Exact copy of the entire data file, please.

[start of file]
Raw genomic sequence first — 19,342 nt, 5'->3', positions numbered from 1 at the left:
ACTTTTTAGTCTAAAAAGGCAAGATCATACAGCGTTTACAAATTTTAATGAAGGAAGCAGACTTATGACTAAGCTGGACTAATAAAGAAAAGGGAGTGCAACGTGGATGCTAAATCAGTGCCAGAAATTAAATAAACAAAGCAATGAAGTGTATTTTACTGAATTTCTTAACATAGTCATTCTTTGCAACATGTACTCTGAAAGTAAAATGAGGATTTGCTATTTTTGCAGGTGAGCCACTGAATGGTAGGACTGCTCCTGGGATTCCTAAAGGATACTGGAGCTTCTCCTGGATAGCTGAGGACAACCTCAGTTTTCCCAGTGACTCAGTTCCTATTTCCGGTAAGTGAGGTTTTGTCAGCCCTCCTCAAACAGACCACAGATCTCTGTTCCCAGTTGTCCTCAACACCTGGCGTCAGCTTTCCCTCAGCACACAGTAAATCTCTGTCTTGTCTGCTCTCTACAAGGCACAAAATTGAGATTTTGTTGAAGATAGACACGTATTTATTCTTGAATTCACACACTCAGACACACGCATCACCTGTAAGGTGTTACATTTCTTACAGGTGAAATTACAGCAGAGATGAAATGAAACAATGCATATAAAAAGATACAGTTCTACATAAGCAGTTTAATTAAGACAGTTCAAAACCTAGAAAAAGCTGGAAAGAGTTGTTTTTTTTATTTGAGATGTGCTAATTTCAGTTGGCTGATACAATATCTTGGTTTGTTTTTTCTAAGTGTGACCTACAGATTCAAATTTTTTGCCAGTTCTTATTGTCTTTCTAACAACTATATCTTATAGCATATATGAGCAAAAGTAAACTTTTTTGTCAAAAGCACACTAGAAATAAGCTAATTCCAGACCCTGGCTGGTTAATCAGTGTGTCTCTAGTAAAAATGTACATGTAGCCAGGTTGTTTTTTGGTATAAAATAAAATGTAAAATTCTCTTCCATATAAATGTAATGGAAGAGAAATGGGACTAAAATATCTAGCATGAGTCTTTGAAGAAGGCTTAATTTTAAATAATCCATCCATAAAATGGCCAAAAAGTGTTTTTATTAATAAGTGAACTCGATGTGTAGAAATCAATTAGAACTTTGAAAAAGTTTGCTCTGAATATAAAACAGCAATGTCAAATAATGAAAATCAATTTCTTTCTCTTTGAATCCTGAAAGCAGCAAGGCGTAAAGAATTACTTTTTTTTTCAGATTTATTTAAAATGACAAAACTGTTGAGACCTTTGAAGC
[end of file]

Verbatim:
Raw genomic sequence first — 19,342 nt, 5'->3', positions numbered from 1 at the left:
ACTTTTTAGTCTAAAAAGGCAAGATCATACAGCGTTTACAAATTTTAATGAAGGAAGCAGACTTATGACTAAGCTGGACTAATAAAGAAAAGGGAGTGCAACGTGGATGCTAAATCAGTGCCAGAAATTAAATAAACAAAGCAATGAAGTGTATTTTACTGAATTTCTTAACATAGTCATTCTTTGCAACATGTACTCTGAAAGTAAAATGAGGATTTGCTATTTTTGCAGGTGAGCCACTGAATGGTAGGACTGCTCCTGGGATTCCTAAAGGATACTGGAGCTTCTCCTGGATAGCTGAGGACAACCTCAGTTTTCCCAGTGACTCAGTTCCTATTTCCGGTAAGTGAGGTTTTGTCAGCCCTCCTCAAACAGACCACAGATCTCTGTTCCCAGTTGTCCTCAACACCTGGCGTCAGCTTTCCCTCAGCACACAGTAAATCTCTGTCTTGTCTGCTCTCTACAAGGCACAAAATTGAGATTTTGTTGAAGATAGACACGTATTTATTCTTGAATTCACACACTCAGACACACGCATCACCTGTAAGGTGTTACATTTCTTACAGGTGAAATTACAGCAGAGATGAAATGAAACAATGCATATAAAAAGATACAGTTCTACATAAGCAGTTTAATTAAGACAGTTCAAAACCTAGAAAAAGCTGGAAAGAGTTGTTTTTTTTATTTGAGATGTGCTAATTTCAGTTGGCTGATACAATATCTTGGTTTGTTTTTTCTAAGTGTGACCTACAGATTCAAATTTTTTGCCAGTTCTTATTGTCTTTCTAACAACTATATCTTATAGCATATATGAGCAAAAGTAAACTTTTTTGTCAAAAGCACACTAGAAATAAGCTAATTCCAGACCCTGGCTGGTTAATCAGTGTGTCTCTAGTAAAAATGTACATGTAGCCAGGTTGTTTTTTGGTATAAAATAAAATGTAAAATTCTCTTCCATATAAATGTAATGGAAGAGAAATGGGACTAAAATATCTAGCATGAGTCTTTGAAGAAGGCTTAATTTTAAATAATCCATCCATAAAATGGCCAAAAAGTGTTTTTATTAATAAGTGAACTCGATGTGTAGAAATCAATTAGAACTTTGAAAAAGTTTGCTCTGAATATAAAACAGCAATGTCAAATAATGAAAATCAATTTCTTTCTCTTTGAATCCTGAAAGCAGCAAGGCGTAAAGAATTACTTTTTTTTTCAGATTTATTTAAAATGACAAAACTGTTGAGACCTTTGAAGC